Yesterday, Chris Huhme, the Energy and Climate Change Secretary, announced ambitious plans to massively reduce Britain’s carbon emissions by the mid 2020s.
He wants the UK to halve carbon emissions, compared to 1990 levels, by the period 2023-2027. The intention is to reduce them by 80% by 2050.
David Cameron backed him up, saying “The transition to a low-carbon economy is necessary, real, and global. By stepping up, showing leadership and competing with the world, the UK can prove that there need not be a tension between green and growth.”
Meanwhile Philip Hammond, Transport Secretary is continuing to push a scheme that will cost £17 billion by 2027, and will be, in his words, “broadly carbon neutral”.
HS2 clearly does not help with the country’s targets for climate change.
It will involve spending huge sums of money that could have otherwise been used for developing genuinely low-carbon forms of transport. It will cause carbon emissions during it’s construction.
And if it really is part of a longer term plan to create a countrywide network of ultra high speed railways, it will commit the governments of the future to a costly set of transport plans which hinder not help in their efforts to reduce carbon emissions.
Shouldn’t the Government rethink HS2?
It’s about time that politicians and commentators moved the emphasis form ‘carbon emissions’ onto ‘resource depletion’ and the impending energy crunch. This brings with it a much greater sense of urgency.
See this article on VoxOpp – http://www.voxopp.org.uk/449/where-will-the-electricity-come-from/
If David Cameron really believes we can have continued economic growth without cheap fossil fuels, then an Eton and Oxford education are not what they’re cracked up to be!
And yet here we have below payments to windfarms to actually stop producing power as the grid simply couldnt absorb what they were producing….
That was just one night in April. I noted the words ‘unusual’ and ‘fault’ in the report. They sound strangely familiar. In the coldest part of the winter, in anticyclonic conditions, the wind turbines remained still. The BBC article also has the quotes ‘Government must rethink’ and ‘costly and very wasteful’ from a director of REF. That sounds familiar too.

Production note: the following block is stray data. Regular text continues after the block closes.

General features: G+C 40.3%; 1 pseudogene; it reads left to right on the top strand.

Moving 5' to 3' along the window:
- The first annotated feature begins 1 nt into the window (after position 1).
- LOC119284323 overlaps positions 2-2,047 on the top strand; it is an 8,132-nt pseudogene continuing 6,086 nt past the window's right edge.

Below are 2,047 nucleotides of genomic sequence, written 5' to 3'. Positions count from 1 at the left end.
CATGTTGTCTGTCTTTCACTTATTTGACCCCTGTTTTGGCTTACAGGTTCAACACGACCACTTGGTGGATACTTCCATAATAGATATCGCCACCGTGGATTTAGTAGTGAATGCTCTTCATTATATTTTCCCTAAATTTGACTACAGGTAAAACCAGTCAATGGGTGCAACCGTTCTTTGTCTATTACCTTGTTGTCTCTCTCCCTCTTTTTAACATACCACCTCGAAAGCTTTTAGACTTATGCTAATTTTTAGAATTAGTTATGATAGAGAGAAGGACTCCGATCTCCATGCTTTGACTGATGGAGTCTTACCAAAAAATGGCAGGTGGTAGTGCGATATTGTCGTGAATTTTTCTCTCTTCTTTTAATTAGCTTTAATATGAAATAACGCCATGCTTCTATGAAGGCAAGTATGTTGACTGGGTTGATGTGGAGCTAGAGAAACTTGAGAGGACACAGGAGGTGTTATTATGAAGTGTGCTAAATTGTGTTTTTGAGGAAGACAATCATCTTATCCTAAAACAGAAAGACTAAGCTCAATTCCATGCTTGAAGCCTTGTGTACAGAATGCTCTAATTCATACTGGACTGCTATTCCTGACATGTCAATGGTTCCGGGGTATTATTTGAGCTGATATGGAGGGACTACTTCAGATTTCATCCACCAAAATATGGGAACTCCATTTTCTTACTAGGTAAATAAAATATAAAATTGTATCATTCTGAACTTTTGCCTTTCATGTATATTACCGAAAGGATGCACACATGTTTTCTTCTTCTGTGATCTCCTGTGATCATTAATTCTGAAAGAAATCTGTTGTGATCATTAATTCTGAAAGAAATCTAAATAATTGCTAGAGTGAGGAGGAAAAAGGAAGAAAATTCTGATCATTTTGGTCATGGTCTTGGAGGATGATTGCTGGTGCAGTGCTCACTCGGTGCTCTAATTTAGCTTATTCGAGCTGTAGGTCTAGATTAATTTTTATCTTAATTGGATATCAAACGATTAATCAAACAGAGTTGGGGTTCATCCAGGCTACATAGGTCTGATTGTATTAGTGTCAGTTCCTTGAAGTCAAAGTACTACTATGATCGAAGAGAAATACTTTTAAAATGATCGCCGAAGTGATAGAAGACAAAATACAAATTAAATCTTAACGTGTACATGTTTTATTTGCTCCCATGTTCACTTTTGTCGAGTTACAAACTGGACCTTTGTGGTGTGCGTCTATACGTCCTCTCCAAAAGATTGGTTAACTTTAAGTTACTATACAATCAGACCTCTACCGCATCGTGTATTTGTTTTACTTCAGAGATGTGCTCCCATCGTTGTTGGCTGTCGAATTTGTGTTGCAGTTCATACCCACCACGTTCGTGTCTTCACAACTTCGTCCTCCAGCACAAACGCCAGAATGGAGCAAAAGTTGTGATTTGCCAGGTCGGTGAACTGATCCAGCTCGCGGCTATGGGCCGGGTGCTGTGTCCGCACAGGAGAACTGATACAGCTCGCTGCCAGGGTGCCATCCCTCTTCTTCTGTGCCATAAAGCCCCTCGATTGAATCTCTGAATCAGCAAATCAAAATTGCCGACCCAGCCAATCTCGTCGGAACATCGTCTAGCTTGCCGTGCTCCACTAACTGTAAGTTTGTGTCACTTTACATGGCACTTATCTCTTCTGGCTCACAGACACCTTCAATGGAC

They don’t have to be educated. That implies they can think and more important speak for themselves. They just carry on with the old boys debateing societies and then do what the civil service tell them to do.
If they do dare speak for themselves they get whipped . Bang goes their career. Oh sorry, aren’t they there for the good of ‘the people’ and the benefit of the Nation, not their career?
AA Government Rethink?
Yes I think so.
The Hs2 scheme is so extreme that its route has to be uncompromising in its straightness. A lesser speed could permit some flexibility in reducing its impact.
A reduction of the maximum speed by 50 mph should ‘when combined with ever evolving HS design technology,could reduce significantly the energy requirement, making it more “green”, while still producing a speed equal to the latest worldwide.
It could also make it easier to reconsider the possibility of building an intermediate “parkway”station between Old Oak Common and Birmingham International -even if this would require a stretch of four track railway some ten miles long, to allow trains to slow and accelerate to full line speed without consuming extra “paths” and delaying nonstop services.
There is so much concern and downright opposition to the HS scheme (leaving aside for the moment the fact that much of this opposition is based on overblown fears stoked up by those determined that nothing should be built, ever) that, if the Government is to proceed, then some degree of compromise. on all sides is needed.
To many people, a major objection is that they will suffer all the disruption, the possible noise and visual effects and depressed property prices, all this without any apparent benefit to them or their commumities. They will suffer “all of the pain for no possible gain”. “Why should we endure this intrusion?” they ask.
But provide access to the line by means of a station…
Many attitudes change. “That would be different ” they have said to me.
Experience in other routes gives support. In East Anglia and along the M4 corridor Electrification and the introduction of the HsT fleet, th”sparks effect” and “the nosecone effect” boosted both rail use and property prices.